How to boost RMR: Video will grow profits
It, along with legislation, and standards will continue to reshape the customer, so in turn it will change what we provide and how we do business.
January 5, 2010 By Sandra Jones
2. The internet will do for system integrators what the digital dialer did for alarm dealers and;
3. Video technology will not only grow profits, it will improve the industry’s relationship with first responders.
Each of these areas are important but since so many readers are either in the RMR business or are shifting towards it, I’d like to focus on the third item; video alarms and our industry’s relationship with first responders.
The promise of response has always been the value behind monitored alarm systems. The security business model is simple; the security system detects intruders, the monitoring company notifies law enforcement and law enforcement responds to the event. While simple, without the cooperation and support from law enforcement the business model does not work. As an industry we have always been cognizant that if we don’t work to reduce the burden of false dispatches on first responders we put our business and this core business model at risk. You say this is ancient history, but at no time in our industry’s history has the pressure on local budgets for response been greater. That is why I think we have to leverage technology and let law enforcement know we are working with them.
Even when the economy was good, police began limiting response or creating ordinances that put our business model at risk. This issue has been a major concern for over a decade.
With this need to reduce the burden on first responders, increasing the use of verification, especially video verification should be a priority in 2010. Law enforcement is responding positively to this increased level of verification by changing their protocol assigning a higher priority response to video alarms than standard alarms – in essence an eyewitness alarm receives higher priority response than a standard blind alarm signal. This “priority response” is finally an opportunity to bring value back into the security business and build a new partnership with law enforcement that delivers apprehensions and greater efficiency.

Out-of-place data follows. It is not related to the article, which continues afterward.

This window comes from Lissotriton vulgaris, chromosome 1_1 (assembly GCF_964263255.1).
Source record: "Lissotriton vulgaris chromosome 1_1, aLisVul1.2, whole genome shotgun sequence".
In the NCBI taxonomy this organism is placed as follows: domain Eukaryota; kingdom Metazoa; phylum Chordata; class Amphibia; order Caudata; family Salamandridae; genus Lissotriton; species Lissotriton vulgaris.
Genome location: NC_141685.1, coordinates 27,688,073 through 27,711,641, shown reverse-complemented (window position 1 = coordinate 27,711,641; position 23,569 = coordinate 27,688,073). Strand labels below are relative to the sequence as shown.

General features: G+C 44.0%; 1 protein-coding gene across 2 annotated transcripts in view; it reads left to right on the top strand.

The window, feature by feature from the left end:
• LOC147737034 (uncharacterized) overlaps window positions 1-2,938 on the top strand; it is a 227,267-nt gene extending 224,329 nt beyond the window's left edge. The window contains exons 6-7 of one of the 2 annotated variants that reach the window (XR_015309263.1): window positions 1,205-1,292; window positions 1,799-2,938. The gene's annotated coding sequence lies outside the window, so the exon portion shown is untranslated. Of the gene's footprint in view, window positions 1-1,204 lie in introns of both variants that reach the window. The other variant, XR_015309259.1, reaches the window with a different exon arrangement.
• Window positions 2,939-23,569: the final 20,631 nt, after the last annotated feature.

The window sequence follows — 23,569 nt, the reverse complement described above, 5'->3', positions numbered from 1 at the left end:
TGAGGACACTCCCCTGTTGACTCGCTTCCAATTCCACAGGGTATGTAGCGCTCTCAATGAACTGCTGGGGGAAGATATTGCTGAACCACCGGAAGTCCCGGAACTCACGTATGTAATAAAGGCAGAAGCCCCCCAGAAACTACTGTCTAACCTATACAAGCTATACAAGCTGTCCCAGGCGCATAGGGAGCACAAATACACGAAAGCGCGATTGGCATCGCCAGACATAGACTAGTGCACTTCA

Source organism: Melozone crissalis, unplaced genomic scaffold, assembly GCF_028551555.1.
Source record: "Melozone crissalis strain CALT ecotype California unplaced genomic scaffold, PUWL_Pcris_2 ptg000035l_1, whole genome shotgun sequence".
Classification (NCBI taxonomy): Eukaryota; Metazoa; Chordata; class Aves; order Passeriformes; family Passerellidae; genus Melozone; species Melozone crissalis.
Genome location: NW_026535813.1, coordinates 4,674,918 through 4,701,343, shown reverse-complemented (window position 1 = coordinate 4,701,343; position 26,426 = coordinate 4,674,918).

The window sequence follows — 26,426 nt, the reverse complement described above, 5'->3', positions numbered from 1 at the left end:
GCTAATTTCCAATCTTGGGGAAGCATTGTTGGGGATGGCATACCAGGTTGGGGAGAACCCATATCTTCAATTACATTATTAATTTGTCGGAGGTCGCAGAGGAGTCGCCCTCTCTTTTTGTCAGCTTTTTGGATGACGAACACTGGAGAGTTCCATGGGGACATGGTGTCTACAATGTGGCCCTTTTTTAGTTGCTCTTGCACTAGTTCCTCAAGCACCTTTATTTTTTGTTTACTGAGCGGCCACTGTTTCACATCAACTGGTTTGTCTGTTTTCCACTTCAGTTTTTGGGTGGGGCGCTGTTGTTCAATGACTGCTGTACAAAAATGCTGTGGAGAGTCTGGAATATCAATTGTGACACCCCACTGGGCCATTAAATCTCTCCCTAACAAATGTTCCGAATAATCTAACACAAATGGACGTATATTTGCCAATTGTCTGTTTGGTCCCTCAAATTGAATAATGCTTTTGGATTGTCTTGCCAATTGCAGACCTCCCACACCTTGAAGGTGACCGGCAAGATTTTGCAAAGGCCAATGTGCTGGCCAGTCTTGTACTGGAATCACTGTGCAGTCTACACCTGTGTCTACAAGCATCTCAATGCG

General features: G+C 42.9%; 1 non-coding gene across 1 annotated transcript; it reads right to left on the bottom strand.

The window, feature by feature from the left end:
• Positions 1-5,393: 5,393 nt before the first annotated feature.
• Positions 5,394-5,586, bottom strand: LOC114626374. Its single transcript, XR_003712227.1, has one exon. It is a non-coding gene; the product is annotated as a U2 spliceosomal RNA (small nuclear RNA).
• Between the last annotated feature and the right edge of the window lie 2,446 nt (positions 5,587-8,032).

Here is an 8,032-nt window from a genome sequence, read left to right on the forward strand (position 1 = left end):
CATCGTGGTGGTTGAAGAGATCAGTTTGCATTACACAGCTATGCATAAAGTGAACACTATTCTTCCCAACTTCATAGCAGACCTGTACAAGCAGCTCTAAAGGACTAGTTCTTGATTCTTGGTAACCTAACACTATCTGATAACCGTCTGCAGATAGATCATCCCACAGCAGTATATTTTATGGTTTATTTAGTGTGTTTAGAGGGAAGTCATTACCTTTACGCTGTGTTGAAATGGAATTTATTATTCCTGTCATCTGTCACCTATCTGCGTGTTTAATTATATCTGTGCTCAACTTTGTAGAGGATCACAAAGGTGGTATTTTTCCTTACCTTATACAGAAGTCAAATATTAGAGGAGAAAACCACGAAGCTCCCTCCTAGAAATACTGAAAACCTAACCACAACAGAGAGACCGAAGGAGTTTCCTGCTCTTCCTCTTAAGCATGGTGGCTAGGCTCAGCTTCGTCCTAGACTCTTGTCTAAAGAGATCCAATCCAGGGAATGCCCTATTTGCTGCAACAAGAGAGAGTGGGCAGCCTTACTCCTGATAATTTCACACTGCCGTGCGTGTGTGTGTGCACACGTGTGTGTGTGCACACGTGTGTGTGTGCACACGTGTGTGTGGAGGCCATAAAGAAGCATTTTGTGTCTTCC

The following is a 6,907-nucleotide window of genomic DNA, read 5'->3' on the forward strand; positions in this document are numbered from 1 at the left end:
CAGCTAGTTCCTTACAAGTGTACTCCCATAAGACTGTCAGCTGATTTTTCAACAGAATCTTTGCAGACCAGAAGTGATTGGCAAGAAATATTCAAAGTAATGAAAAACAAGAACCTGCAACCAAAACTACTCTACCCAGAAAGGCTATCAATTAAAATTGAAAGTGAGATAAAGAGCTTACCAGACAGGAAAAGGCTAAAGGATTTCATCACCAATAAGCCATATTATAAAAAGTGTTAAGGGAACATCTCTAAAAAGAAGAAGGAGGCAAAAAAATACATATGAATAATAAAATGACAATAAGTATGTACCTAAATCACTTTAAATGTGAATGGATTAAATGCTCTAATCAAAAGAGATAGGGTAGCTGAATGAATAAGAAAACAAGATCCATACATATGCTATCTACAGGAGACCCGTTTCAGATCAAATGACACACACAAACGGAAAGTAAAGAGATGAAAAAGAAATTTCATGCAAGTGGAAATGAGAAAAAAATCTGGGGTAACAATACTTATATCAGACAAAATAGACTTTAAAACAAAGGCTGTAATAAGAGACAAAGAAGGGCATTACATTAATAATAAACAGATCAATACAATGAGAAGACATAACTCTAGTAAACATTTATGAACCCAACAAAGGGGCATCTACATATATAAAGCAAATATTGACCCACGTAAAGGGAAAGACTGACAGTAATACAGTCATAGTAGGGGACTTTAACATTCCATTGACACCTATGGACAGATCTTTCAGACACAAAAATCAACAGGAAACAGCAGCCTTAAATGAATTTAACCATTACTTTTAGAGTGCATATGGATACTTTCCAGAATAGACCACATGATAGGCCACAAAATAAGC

There are several vendors and central stations that offer this new generation of affordable video alarm systems that are designed to be cost-effective, even for the residential consumer. They are no longer reserved for the large commercial customers. To be clear; video alarms are not surveillance, although they are often a feature on more sophisticated surveillance systems. They are neither attempting to identify intruders, (although it may happen) nor are they streaming video or even require broadband connections. Video alarms are simply an incremental step doing what alarm systems have always done, detect and notify. The incremental step means that along with the alarm signal, the central station also receives a short video clip of what caused the alarm. If there is an intruder visible, the operator confirms that they actually see somebody physically present when they dispatch. Different video alarm systems may offer additional surveillance features beyond a “video alarm” but surveillance systems are beyond the scope of this article. Video alarms are simple, inexpensive and effective.
Our consulting firm has been closely following the evolution of this trend towards video alarms and priority response because we believe that in addition to ensuring the industry’s business model remains viable, it also has the potential to increase profits and value for the dealer organization that embraces it. We recently completed a study in which we compared the value of a “traditional” alarm dealer with 5,000 standard accounts and one with 5,000 video alarm accounts. The difference in cash flow, profits and long term value creation was staggering. The company with video alarms was worth over 50 per cent more than the company with standard alarms. When you combine the greater value of the accounts and the company with the fact that law enforcement actually prefers this technology and will prioritize their response based upon the increased verification, you begin to realize that this truly is a major paradigm shift in the industry.
The commercial market has been leading the push of video alarms in Canada. Beginning in difficult applications including securing electrical substations of the major hydros, video alarms have made their way to securing outdoor assets in the oil sands of Alberta. As the costs have come down, affordable video alarms are now beginning to find their way into the residential market in Canada as well. Safeharbour, based in Halifax, has been aggressively encouraging its dealer base to move into residential video alarms and the greater revenue they can provide. Chubb has also launched a significant effort to bring the value of video alarms to their commercial and residential customer base. Protectron is making investments to provide these services to their dealer base. From our perspective, there is no reason that video alarms and priority response will not have the same impact in Canada as they are having in the U.S.
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